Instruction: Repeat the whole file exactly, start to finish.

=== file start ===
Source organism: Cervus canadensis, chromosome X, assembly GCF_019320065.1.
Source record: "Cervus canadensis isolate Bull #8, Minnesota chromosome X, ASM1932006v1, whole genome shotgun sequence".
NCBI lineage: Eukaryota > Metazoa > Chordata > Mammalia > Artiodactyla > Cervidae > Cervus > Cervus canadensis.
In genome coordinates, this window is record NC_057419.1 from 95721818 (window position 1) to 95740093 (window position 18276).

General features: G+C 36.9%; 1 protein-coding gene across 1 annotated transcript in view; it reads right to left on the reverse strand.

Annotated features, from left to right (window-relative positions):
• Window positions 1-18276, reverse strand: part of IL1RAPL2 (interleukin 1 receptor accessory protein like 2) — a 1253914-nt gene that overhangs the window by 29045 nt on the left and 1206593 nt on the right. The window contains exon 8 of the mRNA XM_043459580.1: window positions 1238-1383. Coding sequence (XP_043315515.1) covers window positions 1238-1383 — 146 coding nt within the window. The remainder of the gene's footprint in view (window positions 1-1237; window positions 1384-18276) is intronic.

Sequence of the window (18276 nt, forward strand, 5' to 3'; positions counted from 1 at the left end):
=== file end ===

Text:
Source organism: Cervus canadensis, chromosome X, assembly GCF_019320065.1.
Source record: "Cervus canadensis isolate Bull #8, Minnesota chromosome X, ASM1932006v1, whole genome shotgun sequence".
NCBI lineage: Eukaryota > Metazoa > Chordata > Mammalia > Artiodactyla > Cervidae > Cervus > Cervus canadensis.
In genome coordinates, this window is record NC_057419.1 from 95721818 (window position 1) to 95740093 (window position 18276).

General features: G+C 36.9%; 1 protein-coding gene across 1 annotated transcript in view; it reads right to left on the reverse strand.

Annotated features, from left to right (window-relative positions):
• Window positions 1-18276, reverse strand: part of IL1RAPL2 (interleukin 1 receptor accessory protein like 2) — a 1253914-nt gene that overhangs the window by 29045 nt on the left and 1206593 nt on the right. The window contains exon 8 of the mRNA XM_043459580.1: window positions 1238-1383. Coding sequence (XP_043315515.1) covers window positions 1238-1383 — 146 coding nt within the window. The remainder of the gene's footprint in view (window positions 1-1237; window positions 1384-18276) is intronic.

Sequence of the window (18276 nt, forward strand, 5' to 3'; positions counted from 1 at the left end):